Review by Bella Wellstead
When a person dies, their soul stays on earth for three days. If they have been good, an angel guides them to relive their best moments. However, if they have been bad, they are tortured with their worst.
Just this morning, Kutisar woke up in his Parramatta home. He had on his Harvey Norman shirt and tie and was preparing himself for work. Now, he finds himself sprawled across a rock in the centre of an abyss and stalked by a sinister old vulture. He is forced to reckon with the transgressions of his youth. Compelled to remember who he has hurt and reflect on how he – in his own little way – impacted the world, for better or for worse.
Paradise or the Impermanence of Ice Cream is a rumination on the many mysteries of death. Written by Jacob Rajan and Justin Lewis, and directed by Lewis, this play draws its audience into a dark, expansive limbo. It summons a jury of unwitting peers to decide on what it means to be a ‘good’ or ‘bad’ person. It exposes the instability of that which we consider virtuous, contending that sometimes, selfish actions can have good intentions. Paradise – and indeed, Paradise… – is complex and bittersweet. Unlike ice cream, life is not consistent, and its beauty may well lie in its inconsistencies.
Set design by John Verryt is simple and brimming with possibility. A sharply angular rock lies centre stage, stationary in front of a large, black backdrop. When Kutisar (played by Rajan) first appears, he is draped over the rock, mouth agape, and with a vulture sitting gently on his chest. Not only does this tableau recall Parsi death rituals whereby corpses are exposed to the elements and eaten by vultures. It also conjures the myth of Prometheus, who – for providing the divine gift of fire to humankind – is bound to a rock for eternity. Condemned to have his liver repeatedly devoured by an eagle. From these first moments, there is no mistaking Kutisar’s position – he is being punished.
Lighting by Andrew Potvin furthers the confessional atmosphere of the stark stage. The design is, for the most part, bright and revealing. The audience remains dimly lit for much of the show, and two beams blaze onto the staircases on either side of them. The lighting draws the audience into Kutisar’s afterlife and memories, effectively making us complicit in the sins of his young adulthood.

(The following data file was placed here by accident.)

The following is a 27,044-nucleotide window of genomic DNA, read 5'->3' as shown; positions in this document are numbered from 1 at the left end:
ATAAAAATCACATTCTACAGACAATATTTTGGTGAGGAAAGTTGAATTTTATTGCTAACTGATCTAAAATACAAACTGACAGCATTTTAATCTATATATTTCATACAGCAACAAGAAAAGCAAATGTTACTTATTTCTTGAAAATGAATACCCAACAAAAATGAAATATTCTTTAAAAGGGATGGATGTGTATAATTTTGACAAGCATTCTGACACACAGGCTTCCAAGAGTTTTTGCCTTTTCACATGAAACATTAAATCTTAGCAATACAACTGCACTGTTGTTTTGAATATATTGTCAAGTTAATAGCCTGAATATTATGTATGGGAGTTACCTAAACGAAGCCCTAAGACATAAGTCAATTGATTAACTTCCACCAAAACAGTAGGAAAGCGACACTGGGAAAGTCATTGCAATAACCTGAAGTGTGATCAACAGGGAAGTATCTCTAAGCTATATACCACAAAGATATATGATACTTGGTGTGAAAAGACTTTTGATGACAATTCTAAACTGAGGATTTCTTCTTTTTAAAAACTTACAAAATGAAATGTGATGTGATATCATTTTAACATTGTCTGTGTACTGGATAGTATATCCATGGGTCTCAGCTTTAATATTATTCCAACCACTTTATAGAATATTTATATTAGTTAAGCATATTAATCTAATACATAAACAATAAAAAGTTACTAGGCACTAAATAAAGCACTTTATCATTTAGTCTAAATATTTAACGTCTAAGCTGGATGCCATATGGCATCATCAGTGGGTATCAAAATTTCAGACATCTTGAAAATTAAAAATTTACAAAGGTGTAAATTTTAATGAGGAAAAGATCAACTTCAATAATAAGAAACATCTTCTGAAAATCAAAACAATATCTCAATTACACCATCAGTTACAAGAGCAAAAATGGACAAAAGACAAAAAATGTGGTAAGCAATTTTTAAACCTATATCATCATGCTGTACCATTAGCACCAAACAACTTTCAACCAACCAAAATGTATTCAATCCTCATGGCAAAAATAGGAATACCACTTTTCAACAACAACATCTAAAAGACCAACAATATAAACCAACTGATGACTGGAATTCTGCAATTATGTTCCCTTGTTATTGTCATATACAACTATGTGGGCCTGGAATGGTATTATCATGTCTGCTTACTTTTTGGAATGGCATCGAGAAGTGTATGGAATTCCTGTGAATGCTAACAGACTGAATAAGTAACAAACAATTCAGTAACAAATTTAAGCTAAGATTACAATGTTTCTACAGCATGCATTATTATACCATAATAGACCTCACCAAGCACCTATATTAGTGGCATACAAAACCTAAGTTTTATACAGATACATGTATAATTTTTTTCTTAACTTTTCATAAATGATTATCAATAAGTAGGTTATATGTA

However, one must not be led to believe that Kutisar’s young life is all wrongdoing. Sound design by composer David Ward is vibrant and full of energy. One moment, Ward expertly plunges us into the nightclubs of Mumbai and the next, immerses us in the rippling absurdities of the afterlife. He gives Kutisar’s memories a vivacious charm.
Also magnificent is Jacob Rajan’s performance – or, more accurately, performances. Rajan plays a cast of seven characters, deftly navigating their quirks in a manner that brings them to life and distinguishes them from one another. There is the young Kutisar, with his shrill nasality and ambitious certitude. The older Kutisar, in whom the spark of youth still glints but softer now – more gravelly. The self-conscious and hardworking Meera, whose soft-spoken rationality is accompanied by anxious fingers that twirl strands of her hair.
The rest of the cast is comprised of Meera’s gruff, commanding cousin, an eccentric old auntie, a chain-smoking vulture expert, and a wily loan shark. Rajan’s physical command of the stage is astounding, and his dialogue is infused with dark comedy and clever asides. Through his performance, he artfully conjures settings from thin air. Rajan builds a full, detailed, and compelling world.
Also impressive are the contributions of puppet maker and puppeteer Jon Coddington. Coddington’s vulture commands the stage, lifting its long, greying wings and rocking menacingly on its claws. Its eyes stare, stationary, out of the creature’s fleshy bald head – the threat of predation ever present. As such, it is a fitting judge – or perhaps executioner – to guide Kutisar through his personal limbo.
Paradise or the Impermanence of Ice Cream is a deeply reflective piece of theatre. While its meditations are set in Mumbai in decades past, they are no less relevant to the audience that has gathered in Riverside’s Lennox Theatre. Paradise… suggests that good and evil cannot be measured in a vacuum. It leaves us with a bleak but honest truth. What happens after death can be no more than a mystery to those of us who remain alive.
Image Credit: Yana Stempler